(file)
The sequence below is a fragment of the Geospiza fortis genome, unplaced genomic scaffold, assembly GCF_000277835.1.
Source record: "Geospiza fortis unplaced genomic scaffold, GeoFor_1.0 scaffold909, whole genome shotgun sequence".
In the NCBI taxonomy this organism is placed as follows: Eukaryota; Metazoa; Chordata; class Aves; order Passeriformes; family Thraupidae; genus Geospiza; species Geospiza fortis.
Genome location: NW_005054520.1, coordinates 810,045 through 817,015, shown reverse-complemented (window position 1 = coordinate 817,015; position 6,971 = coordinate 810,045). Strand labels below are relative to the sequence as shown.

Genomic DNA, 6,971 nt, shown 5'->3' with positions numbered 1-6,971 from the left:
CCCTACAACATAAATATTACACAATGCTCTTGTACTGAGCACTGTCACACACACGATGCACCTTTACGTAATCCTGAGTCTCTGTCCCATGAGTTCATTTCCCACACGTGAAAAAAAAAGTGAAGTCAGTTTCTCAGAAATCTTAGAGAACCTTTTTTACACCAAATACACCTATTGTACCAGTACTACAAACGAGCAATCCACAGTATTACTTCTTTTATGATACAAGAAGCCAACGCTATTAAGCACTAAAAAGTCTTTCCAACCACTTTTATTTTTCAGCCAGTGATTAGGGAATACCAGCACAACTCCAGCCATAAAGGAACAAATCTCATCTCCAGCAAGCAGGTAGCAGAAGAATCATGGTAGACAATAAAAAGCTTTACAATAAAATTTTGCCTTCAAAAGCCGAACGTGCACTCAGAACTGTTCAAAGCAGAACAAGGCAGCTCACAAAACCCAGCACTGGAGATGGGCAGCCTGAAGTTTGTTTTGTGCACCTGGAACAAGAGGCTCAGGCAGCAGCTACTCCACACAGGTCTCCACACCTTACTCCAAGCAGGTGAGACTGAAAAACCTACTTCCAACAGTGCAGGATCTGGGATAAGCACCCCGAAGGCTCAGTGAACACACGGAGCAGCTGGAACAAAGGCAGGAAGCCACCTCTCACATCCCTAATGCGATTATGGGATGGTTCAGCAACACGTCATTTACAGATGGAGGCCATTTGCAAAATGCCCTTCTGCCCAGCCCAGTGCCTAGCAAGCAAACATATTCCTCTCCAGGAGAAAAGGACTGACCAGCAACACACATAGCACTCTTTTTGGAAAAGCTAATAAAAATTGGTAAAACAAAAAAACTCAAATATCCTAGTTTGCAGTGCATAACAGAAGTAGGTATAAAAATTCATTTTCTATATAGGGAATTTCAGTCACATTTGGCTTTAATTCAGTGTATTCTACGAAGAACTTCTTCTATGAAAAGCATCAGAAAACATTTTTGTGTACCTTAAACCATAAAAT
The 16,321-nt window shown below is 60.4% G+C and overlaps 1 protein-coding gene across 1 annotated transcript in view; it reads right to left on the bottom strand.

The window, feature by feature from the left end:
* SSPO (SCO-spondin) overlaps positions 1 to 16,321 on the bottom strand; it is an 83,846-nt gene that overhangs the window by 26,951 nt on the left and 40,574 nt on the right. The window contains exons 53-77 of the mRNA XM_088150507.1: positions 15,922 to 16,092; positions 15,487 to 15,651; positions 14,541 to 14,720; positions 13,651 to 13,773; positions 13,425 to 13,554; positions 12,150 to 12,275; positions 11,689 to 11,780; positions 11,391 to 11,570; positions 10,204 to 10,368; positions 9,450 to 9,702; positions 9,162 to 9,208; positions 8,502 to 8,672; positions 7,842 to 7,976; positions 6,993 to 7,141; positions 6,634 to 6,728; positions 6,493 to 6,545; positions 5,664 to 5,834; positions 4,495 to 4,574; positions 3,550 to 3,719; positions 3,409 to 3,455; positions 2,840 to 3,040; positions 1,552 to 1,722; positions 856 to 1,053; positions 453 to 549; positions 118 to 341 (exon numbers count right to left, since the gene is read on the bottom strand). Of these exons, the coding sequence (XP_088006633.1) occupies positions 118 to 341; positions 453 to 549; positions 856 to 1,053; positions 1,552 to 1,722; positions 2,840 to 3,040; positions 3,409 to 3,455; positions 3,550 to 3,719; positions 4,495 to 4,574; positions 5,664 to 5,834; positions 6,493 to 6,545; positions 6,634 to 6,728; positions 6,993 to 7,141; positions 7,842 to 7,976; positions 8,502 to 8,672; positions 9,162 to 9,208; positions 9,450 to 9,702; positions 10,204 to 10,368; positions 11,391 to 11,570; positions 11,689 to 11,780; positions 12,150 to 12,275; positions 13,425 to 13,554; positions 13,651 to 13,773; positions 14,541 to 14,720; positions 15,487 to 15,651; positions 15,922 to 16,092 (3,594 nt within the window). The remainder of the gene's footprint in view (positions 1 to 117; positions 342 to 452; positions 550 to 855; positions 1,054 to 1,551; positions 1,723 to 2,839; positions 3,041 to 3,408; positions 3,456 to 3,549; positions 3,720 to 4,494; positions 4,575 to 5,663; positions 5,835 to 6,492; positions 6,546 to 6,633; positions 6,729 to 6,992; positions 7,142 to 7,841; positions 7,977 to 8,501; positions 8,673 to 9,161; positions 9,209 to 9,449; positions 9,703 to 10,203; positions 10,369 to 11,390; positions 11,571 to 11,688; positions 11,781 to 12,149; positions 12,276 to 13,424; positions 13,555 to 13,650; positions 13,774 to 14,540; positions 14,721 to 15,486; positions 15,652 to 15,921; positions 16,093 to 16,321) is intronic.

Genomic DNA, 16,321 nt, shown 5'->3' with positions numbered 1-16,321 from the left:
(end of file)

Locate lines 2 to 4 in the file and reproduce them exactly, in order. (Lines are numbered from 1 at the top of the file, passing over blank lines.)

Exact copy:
Source record: "Geospiza fortis unplaced genomic scaffold, GeoFor_1.0 scaffold909, whole genome shotgun sequence".
In the NCBI taxonomy this organism is placed as follows: Eukaryota; Metazoa; Chordata; class Aves; order Passeriformes; family Thraupidae; genus Geospiza; species Geospiza fortis.
Genome location: NW_005054520.1, coordinates 810,045 through 817,015, shown reverse-complemented (window position 1 = coordinate 817,015; position 6,971 = coordinate 810,045). Strand labels below are relative to the sequence as shown.